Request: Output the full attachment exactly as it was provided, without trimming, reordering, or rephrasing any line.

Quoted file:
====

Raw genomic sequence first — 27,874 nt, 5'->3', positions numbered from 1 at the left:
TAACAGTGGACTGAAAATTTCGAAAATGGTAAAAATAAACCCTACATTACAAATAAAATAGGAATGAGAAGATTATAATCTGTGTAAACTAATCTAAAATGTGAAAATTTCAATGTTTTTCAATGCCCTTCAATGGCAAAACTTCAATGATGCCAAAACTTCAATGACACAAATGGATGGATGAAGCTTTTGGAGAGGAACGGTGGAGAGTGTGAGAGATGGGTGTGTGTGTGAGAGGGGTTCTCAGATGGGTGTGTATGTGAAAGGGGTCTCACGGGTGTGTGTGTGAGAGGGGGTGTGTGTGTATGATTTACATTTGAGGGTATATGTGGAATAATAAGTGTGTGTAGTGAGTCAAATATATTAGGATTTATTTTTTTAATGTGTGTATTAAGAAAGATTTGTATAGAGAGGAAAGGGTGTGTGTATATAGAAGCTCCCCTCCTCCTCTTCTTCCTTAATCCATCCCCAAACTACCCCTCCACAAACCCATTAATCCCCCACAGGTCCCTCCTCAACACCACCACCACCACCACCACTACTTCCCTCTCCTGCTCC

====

Raw genomic sequence first — 27,874 nt, 5'->3', positions numbered from 1 at the left:
TAACAGTGGACTGAAAATTTCGAAAATGGTAAAAATAAACCCTACATTACAAATAAAATAGGAATGAGAAGATTATAATCTGTGTAAACTAATCTAAAATGTGAAAATTTCAATGTTTTTCAATGCCCTTCAATGGCAAAACTTCAATGATGCCAAAACTTCAATGACACAAATGGATGGATGAAGCTTTTGGAGAGGAACGGTGGAGAGTGTGAGAGATGGGTGTGTGTGTGAGAGGGGTTCTCAGATGGGTGTGTATGTGAAAGGGGTCTCACGGGTGTGTGTGTGAGAGGGGGTGTGTGTGTATGATTTACATTTGAGGGTATATGTGGAATAATAAGTGTGTGTAGTGAGTCAAATATATTAGGATTTATTTTTTTAATGTGTGTATTAAGAAAGATTTGTATAGAGAGGAAAGGGTGTGTGTATATAGAAGCTCCCCTCCTCCTCTTCTTCCTTAATCCATCCCCAAACTACCCCTCCACAAACCCATTAATCCCCCACAGGTCCCTCCTCAACACCACCACCACCACCACCACTACTTCCCTCTCCTGCTCC